In a book, the words give you everything. They create the landscape, the actions and the characters, yet everyone who reads the book will create a different visual picture.  With a film, we will all see the same picture, hear the same words and digest more or less the same story.

But what about a silent movie?  Without a full dialogue, can a science fiction film like Metropolis really come up with the goods?

A downloaded copy of the book constituted 213 pages.  The story line is a world where people have become numbers, there is a clear situation of ‘them and us’ and ‘man machines’ are the order of the day.  Robot technology is its key.

Metropolis female robot poster

Metropolis female robot poster

The repetitive language seems to drag you along, stealing your freedom of thought and this is extremely clever, for you have become a machine, a robot, like the men in the book who are brain dead from such repetitiveness work duties.  You will have little idea of what is going on, maybe again by design for, part way through the book, it says ‘the hands worked for wages ….. the hands didn’t even know what they were making’.  Unfortunately, this state of mindlessness affects your visual understanding of the erotic dance scene, so Maria doesn’t come across as a sexy female robot.

The film is of the old spool-type quality: think Charlie Chaplin and you’re there.  The first ten minutes include a very touching introduction followed by about forty words or so, all trying to carry the story forward.  Our understanding is therefore almost entirely in the hands of the actors and actresses, who use non-verbal communication to deliver the story.

Watching the lethargy of the robotic yet human workers as they enter the Paternoster lift to start work, their lack of interest and even heart are evident and the impressive body language and facial gestures of Freder (played by Gustav Frohlich) clearly put across the message that, in that very moment, he is lovestruck.

Maria is certainly a very sexy female robot in the erotic dance and, had the original audiences believed her to be a human being, she would probably have been labelled a hussy.  Wearing a most delicate see-through gown, she cavorts with intent and the lust is well-portrayed, in the male actors’ staring eyes.  I should imagine she also had the same effect on the male audience of that time. Today, films portray very real sex scenes, yet the ‘scandalous scenes’ that Metropolis had to remove ‘or face arrest’ included people playing footsy under the table and Maria removing her dress, though still well-clad in her underwear.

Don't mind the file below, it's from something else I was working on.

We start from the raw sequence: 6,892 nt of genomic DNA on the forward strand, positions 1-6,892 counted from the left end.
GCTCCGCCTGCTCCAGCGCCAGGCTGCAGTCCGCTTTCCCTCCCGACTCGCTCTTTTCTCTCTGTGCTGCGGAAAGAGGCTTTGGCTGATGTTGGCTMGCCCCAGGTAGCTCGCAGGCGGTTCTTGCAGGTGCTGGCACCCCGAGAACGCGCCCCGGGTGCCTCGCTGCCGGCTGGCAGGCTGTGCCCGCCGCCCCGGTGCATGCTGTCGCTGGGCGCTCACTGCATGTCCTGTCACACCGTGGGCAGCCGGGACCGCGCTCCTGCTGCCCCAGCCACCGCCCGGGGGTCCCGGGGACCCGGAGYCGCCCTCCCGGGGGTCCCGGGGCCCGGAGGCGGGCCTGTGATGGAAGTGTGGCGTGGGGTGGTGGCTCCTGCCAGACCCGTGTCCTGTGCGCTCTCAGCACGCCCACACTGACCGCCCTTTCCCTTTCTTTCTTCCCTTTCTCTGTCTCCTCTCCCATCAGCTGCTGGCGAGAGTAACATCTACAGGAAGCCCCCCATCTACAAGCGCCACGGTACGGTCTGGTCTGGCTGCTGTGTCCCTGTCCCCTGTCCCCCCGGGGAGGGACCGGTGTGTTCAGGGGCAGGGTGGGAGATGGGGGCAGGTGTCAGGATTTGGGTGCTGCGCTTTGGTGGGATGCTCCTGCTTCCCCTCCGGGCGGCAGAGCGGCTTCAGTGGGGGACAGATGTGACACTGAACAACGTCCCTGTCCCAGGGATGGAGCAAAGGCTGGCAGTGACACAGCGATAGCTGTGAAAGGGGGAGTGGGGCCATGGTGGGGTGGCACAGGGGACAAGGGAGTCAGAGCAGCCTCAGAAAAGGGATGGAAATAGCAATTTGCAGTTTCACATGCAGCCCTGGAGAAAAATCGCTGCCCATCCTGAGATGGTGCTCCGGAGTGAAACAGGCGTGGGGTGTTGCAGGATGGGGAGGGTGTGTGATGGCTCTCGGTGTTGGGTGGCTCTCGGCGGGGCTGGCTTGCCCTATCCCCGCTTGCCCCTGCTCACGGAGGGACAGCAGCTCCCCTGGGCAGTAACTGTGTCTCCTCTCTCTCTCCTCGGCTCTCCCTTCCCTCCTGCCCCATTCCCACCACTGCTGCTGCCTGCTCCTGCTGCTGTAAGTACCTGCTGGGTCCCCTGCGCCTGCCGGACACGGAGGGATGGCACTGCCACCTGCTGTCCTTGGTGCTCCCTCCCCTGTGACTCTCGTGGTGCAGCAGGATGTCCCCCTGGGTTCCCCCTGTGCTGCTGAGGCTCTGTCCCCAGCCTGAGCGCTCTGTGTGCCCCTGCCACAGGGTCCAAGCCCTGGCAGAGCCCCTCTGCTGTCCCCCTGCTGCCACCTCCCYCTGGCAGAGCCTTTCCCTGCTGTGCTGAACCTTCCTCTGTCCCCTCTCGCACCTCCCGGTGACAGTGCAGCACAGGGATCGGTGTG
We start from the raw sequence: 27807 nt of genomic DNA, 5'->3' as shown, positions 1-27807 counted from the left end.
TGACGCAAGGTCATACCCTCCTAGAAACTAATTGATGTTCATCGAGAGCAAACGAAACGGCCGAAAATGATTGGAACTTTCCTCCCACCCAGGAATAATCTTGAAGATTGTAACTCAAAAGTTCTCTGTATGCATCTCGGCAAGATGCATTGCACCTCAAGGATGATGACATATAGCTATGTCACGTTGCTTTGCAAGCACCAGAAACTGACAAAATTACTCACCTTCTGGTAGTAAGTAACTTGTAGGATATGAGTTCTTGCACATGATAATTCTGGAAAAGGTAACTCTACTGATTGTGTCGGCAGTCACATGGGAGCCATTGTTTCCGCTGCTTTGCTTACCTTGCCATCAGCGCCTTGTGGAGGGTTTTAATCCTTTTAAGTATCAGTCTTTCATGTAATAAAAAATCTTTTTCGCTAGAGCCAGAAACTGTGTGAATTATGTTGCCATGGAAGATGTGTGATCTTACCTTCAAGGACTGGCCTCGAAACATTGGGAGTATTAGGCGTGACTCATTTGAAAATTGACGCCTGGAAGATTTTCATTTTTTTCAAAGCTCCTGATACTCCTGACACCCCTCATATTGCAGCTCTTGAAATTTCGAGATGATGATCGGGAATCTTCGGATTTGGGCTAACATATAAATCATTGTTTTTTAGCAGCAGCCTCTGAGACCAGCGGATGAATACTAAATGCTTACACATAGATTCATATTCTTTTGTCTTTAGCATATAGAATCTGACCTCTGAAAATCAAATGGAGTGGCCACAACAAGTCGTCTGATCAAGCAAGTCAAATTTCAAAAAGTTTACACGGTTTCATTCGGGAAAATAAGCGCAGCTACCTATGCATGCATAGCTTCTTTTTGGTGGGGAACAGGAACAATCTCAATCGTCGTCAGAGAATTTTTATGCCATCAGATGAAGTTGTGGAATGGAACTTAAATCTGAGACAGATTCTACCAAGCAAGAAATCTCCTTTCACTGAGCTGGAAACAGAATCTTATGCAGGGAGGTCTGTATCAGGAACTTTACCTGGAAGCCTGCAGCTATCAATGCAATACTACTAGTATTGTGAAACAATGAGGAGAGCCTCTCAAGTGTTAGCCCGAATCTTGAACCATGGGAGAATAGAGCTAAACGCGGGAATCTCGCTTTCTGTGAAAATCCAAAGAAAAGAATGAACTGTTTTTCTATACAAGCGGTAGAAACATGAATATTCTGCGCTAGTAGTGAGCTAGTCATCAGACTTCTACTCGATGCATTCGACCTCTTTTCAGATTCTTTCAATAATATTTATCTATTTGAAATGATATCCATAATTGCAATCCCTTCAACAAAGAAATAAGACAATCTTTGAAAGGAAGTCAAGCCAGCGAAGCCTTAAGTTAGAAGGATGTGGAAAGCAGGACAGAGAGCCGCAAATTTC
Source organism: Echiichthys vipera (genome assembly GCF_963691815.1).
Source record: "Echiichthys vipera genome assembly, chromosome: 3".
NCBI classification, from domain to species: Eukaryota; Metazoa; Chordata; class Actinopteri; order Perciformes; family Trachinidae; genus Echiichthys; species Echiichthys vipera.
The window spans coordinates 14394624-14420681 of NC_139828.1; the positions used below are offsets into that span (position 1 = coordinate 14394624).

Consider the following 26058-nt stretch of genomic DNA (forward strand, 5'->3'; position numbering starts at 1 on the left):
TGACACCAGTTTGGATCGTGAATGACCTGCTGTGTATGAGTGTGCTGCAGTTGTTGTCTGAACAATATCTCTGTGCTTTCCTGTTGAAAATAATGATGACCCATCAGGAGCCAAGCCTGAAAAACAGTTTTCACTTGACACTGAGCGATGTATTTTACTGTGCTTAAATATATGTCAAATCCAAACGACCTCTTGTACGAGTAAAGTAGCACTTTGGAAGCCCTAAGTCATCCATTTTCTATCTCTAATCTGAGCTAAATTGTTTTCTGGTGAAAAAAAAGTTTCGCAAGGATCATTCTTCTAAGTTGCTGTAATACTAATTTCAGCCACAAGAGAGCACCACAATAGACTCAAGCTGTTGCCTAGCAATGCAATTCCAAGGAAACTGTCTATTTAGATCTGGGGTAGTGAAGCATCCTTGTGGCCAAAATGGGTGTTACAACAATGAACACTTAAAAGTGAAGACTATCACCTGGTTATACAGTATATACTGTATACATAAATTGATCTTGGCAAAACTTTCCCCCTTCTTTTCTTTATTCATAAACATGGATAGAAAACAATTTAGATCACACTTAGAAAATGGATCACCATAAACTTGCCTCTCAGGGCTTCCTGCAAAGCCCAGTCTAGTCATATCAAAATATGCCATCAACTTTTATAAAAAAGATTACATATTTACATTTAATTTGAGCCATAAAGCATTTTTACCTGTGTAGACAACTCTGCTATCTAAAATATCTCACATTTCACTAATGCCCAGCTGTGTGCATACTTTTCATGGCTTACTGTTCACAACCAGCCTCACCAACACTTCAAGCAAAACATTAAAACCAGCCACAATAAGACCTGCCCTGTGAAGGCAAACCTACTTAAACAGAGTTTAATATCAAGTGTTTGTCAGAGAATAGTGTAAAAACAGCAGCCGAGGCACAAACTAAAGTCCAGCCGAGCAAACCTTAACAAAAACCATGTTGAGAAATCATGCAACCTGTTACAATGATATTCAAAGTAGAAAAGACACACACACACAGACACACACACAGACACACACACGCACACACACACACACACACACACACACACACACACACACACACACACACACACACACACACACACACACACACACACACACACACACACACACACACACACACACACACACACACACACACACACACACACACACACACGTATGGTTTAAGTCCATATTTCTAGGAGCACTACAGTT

The special effects are incredible.  The lighting, the vehicles and flyovers, the skyscrapers and even the motion of the Paternoster were carefully thought out.  As regards to that lift, if you look carefully, you will see the illusion of the lift going down when, in reality, it is the backdrop of the lift that is going up. The scenes of the female robot in its making are superb – is it a woman made up as a robot or the reverse? Such genius must have been the forerunner of the likes of the Terminator and the Matrix, which show that special effects can still leave us in awe.

It seems the look of the sexy female robot has little evolved since 1926… the above video from the classic Metropolis by Fritz Lang, includes the Transformation from Maria into the robot Futura and the erotic dance of the life-like robot by the actress Brigitte Helm.

Summing up the book and the silent movie, the latter has more of a sense of warmth about it: the characters feel real and the emotions come through.  However, having read the book before watching the film, I already had a fair idea of the plot, so I am left wondering if I would have had the same feeling, if that had not been the case.  Either way, watching a silent movie has something special about it, as it’s amazing what you can pick up from the picture itself, even if it is your own personal interpretation.

written by Joan Archer